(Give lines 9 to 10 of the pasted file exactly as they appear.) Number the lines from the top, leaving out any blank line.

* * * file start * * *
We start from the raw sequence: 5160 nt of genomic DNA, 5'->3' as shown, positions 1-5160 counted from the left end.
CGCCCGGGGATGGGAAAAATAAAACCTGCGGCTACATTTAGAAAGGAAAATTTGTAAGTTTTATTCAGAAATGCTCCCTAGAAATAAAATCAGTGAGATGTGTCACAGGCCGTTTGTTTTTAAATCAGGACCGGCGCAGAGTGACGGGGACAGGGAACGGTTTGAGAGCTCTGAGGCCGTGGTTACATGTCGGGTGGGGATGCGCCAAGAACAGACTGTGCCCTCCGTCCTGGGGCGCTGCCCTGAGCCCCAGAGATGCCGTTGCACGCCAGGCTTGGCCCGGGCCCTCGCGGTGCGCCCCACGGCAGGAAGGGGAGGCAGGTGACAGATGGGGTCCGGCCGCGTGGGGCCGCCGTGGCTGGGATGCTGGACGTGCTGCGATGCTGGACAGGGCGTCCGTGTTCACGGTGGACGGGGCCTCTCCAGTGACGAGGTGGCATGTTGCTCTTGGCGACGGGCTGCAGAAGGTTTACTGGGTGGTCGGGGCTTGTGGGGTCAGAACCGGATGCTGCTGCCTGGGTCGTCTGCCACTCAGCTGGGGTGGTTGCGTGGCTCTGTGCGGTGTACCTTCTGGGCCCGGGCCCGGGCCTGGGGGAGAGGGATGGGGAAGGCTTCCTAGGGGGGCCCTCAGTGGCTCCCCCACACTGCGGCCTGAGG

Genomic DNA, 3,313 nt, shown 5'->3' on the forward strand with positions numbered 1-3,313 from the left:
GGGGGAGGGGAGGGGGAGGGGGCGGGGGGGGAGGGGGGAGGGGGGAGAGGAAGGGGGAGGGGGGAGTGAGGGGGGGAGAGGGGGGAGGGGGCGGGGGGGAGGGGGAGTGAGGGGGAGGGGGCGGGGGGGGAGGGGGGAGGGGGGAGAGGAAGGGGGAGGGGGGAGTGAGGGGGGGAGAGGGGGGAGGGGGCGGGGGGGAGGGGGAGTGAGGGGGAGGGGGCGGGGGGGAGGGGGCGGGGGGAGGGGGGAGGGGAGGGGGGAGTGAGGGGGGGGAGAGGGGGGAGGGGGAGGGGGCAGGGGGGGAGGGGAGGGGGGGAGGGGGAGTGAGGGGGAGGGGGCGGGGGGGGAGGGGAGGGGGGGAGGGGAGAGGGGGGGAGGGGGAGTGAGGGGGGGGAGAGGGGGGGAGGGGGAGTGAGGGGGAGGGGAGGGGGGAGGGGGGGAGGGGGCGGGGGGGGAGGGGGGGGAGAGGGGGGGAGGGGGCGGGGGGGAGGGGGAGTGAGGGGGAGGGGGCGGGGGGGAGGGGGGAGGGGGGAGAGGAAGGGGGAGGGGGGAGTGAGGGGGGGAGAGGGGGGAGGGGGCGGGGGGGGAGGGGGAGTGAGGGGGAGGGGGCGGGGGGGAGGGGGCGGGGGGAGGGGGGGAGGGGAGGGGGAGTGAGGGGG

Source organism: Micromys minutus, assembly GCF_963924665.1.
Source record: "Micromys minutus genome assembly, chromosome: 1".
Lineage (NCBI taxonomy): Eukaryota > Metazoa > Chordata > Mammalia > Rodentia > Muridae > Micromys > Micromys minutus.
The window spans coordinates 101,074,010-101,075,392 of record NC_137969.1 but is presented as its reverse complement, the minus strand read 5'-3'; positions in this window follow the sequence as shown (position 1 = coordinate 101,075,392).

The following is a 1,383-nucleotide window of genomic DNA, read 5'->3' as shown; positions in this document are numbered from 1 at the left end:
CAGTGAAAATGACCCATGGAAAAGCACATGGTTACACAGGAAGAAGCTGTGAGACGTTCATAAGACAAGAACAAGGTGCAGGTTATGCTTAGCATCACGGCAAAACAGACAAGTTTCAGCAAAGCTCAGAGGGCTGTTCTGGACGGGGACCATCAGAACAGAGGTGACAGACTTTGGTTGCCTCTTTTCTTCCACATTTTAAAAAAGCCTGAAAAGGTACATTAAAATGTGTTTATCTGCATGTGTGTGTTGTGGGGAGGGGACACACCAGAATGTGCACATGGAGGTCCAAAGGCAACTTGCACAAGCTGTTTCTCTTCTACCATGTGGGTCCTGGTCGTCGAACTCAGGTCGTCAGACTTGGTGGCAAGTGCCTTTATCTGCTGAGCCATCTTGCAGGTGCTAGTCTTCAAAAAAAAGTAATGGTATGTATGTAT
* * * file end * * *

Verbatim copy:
The following is a 1,383-nucleotide window of genomic DNA, read 5'->3' as shown; positions in this document are numbered from 1 at the left end:
CAGTGAAAATGACCCATGGAAAAGCACATGGTTACACAGGAAGAAGCTGTGAGACGTTCATAAGACAAGAACAAGGTGCAGGTTATGCTTAGCATCACGGCAAAACAGACAAGTTTCAGCAAAGCTCAGAGGGCTGTTCTGGACGGGGACCATCAGAACAGAGGTGACAGACTTTGGTTGCCTCTTTTCTTCCACATTTTAAAAAAGCCTGAAAAGGTACATTAAAATGTGTTTATCTGCATGTGTGTGTTGTGGGGAGGGGACACACCAGAATGTGCACATGGAGGTCCAAAGGCAACTTGCACAAGCTGTTTCTCTTCTACCATGTGGGTCCTGGTCGTCGAACTCAGGTCGTCAGACTTGGTGGCAAGTGCCTTTATCTGCTGAGCCATCTTGCAGGTGCTAGTCTTCAAAAAAAAGTAATGGTATGTATGTAT